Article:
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Monday, 16 June 2003
Page: 16388

Mr RUDDOCK (Minister for Immigration and Multicultural and Indigenous Affairs and Minister Assisting the Prime Minister for Reconciliation) (2:21 PM) —Like the Prime Minister, I had the great privilege of serving in this parliament with the honourable William Charles Wentworth. I claim, amongst others here—I think, the members for Mitchell and Fadden—to be one of those who knew him well. He campaigned for me in my first election campaign, the by-election for Parramatta, in 1973. I recall it well when people mention a colourful individual because those who remember John Armitage, who was then the member for Chifley, would recall that he was equally colourful. Bill Wentworth took me in a truck with speakers on top and we found that John Armitage was already ensconced in the Ermington shopping centre. He proceeded to have a parliamentary debate up and down the streets of Ermington. I am not sure it was to the amusement of all those who were there. Yes, Bill Wentworth was colourful but Bill was a great Australian. He was 65 years of age when I entered the parliament and when he was campaigning for me. He would still be driving out into the Gibson Desert in a four-wheel drive vehicle with his wife, Barb. He moved later to Kuranda in north Queensland until Barb had a stroke and he had to move back to Sydney. The fact is that Bill Wentworth was still very much alive, vital and interested.

The hallmarks by which I remember him are first and foremost in the area of Indigenous affairs. Let me just say that, when I came into the parliament, the interest that I have now was not something that came with me—other than from the time that I had been at Tranby at the University of Sydney as a student. But Bill was keen to involve me in Indigenous affairs. He was a member of the House of Representatives standing committee with me, he promoted my candidature for chairmanship of that committee and he sought out references for the committee. It is interesting that, just as the Prime Minister wants to see an emphasis today on domestic violence and its impact upon Indigenous people and Indigenous families—and Mick Dodson joins him in relation to that—the issue of substance abuse amongst Indigenous people was a top of the agenda item for Bill Wentworth at that time. As an Anglican, Bill was interested in the Church Missionary Society's involvement at Oenpelli. He was seized by anger at the establishment of a site that was known as Robinsons Store, on the East Alligator River. Alcohol was purveyed to Aboriginals well away from the centre but had a most deleterious impact upon them.

Mention has been made today of his involvement in the referendum campaign in 1967, but for me his work to have established, and his later sitting on the board of, the Australian Institute of Aboriginal Studies was particularly important. The reason that I see it as being important is that it brought together the Strehlow collections and a lot of other anthropological data so that it could be secured and protected for the future. He continued to have an interest. He was there only a year or so ago for the opening of the institute's new premises at the edge of Lake Burley Griffin and again later for the dedication of a monument in the grounds of the centre. Bill Wentworth had a great and abiding interest in the standardisation of railway, and in this he was very much ahead of his time. Those who allowed the situation to develop to where we did not have standardised railway were very much behind the times. People mentioned land rights, but Bill had also a keen interest in the development of mining; not just infrastructure but mining developments around Australia. He had an interest in the utilisation of mining to earn resources for Australia and to enable us to maintain our standard of living.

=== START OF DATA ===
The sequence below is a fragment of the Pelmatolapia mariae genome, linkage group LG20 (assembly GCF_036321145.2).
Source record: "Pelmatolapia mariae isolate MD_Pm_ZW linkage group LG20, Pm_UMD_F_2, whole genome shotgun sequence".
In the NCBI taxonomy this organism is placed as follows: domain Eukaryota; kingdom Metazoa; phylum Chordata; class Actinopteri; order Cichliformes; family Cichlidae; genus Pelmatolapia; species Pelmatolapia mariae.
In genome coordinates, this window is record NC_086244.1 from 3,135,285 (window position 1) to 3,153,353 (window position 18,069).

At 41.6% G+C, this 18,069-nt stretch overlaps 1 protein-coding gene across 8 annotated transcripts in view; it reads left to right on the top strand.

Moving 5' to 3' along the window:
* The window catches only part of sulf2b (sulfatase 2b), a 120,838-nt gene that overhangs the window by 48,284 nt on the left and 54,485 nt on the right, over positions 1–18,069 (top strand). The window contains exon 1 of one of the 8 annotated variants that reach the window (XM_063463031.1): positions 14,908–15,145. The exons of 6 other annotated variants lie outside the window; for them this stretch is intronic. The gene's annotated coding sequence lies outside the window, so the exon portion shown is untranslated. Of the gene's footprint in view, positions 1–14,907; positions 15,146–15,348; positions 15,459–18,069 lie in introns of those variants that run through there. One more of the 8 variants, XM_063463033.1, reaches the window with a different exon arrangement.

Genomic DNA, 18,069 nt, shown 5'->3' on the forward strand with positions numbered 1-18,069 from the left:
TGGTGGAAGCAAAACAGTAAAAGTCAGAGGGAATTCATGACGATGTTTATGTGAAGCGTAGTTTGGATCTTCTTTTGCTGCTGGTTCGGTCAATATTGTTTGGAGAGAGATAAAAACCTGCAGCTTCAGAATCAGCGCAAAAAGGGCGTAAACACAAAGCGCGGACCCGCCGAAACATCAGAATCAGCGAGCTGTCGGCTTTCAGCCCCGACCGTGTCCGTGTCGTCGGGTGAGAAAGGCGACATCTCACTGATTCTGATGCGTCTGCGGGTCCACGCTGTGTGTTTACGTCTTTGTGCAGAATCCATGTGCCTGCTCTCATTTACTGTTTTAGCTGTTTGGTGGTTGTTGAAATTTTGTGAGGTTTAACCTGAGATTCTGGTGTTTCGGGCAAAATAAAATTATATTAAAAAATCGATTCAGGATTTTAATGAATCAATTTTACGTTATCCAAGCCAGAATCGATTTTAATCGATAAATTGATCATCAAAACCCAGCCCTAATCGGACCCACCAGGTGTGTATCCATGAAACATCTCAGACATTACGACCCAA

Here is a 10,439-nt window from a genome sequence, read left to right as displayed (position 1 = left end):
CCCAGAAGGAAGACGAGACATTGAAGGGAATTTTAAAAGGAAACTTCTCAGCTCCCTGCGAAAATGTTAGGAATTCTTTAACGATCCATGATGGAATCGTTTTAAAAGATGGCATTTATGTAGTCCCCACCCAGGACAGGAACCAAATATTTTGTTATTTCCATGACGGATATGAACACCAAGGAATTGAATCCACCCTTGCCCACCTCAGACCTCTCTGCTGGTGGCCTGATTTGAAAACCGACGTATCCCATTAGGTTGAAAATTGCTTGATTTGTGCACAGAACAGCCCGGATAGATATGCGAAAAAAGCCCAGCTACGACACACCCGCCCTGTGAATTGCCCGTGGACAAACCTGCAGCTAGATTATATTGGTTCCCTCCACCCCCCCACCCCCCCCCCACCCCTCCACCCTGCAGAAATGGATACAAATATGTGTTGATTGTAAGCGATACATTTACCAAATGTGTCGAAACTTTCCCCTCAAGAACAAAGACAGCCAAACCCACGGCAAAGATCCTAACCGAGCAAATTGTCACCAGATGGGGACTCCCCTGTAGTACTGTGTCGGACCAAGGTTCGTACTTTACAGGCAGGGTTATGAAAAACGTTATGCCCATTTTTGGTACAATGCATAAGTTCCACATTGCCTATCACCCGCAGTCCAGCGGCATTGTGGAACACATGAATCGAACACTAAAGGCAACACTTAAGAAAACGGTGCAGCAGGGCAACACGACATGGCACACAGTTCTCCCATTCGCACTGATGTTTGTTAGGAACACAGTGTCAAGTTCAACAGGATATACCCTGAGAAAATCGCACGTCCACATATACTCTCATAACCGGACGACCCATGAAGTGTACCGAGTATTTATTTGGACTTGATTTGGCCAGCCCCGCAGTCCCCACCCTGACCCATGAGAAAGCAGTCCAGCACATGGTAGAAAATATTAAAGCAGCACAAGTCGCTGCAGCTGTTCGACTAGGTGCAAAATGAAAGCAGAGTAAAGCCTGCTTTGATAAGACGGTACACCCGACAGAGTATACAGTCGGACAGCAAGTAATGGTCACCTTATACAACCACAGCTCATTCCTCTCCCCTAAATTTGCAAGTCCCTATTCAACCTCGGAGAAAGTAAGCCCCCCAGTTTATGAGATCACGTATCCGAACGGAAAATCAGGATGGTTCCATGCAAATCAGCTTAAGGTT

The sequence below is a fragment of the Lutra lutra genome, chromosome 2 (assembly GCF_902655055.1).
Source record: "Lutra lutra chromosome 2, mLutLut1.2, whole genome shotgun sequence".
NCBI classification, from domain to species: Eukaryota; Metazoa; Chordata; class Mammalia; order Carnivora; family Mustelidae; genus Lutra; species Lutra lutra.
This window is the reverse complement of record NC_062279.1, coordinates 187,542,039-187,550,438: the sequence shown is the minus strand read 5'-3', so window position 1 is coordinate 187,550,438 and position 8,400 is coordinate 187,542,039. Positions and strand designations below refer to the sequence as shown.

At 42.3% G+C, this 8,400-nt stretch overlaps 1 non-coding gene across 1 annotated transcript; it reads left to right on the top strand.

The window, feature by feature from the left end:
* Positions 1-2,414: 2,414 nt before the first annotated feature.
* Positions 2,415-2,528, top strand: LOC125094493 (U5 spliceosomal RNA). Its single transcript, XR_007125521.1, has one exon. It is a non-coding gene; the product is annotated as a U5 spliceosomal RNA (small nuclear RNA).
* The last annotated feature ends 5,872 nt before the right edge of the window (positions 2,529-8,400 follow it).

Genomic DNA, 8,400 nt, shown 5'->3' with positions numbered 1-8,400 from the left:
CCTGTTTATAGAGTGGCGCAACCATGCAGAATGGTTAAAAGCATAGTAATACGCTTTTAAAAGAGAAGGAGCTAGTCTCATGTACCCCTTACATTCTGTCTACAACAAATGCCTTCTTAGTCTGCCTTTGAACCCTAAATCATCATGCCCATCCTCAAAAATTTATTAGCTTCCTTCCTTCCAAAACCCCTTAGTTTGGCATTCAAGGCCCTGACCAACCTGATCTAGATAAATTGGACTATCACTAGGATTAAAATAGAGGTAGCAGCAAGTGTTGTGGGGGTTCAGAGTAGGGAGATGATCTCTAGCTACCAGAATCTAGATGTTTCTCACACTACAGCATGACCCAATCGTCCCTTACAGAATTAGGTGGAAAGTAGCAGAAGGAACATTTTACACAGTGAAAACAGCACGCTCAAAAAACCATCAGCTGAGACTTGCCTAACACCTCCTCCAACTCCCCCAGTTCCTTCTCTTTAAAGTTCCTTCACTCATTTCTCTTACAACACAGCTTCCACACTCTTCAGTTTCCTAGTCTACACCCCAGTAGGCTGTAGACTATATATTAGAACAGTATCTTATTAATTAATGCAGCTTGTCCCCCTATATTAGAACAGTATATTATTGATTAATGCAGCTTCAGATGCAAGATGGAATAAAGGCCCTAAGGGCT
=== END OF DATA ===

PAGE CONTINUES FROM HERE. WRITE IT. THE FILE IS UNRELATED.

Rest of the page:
They were the three key issues that Bill pushed, but I notice in the obituary today by Mungo MacCallum that he records some of the issues of colour. Let me use two examples that I think reflect upon the unwillingness of people of Bill's time to treat him seriously in relation to these issues. The first was in relation to the standardisation of railway. He had been the driving force but he was not invited to the ceremony by the government at that time. He was obviously hurt about that. Barb realised that, and as Mungo MacCallum recalls:

His indefatigable wife, Barbara, appeared on the platform instead, bearing a placard demanding: “Where's Wentworth?” Its publication in several newspapers made the point.

There was to be a curious echo of such pettiness—

as MacCallum, not me, records—

by the government of the day many years later at the anniversary of another of Wentworth's great achievements: the referendum to include Aborigines in the census, which made it possible for the federal government to legislate on their behalf. Wentworth persuaded Menzies to agree to the poll, which was finally held under Harold Holt in 1967. It was a seminal moment in Australian history, yet Wentworth was again left out when the Labor government celebrated the referendum's 25th anniversary in 1992.

I regard Bill Wentworth for the time that he was friend and from the time that he was foe as being an absolutely great Australian. He had a significant impact upon me and upon my interests in this parliament. I miss a great Australian, but I celebrate the fact that he had 95 years of life.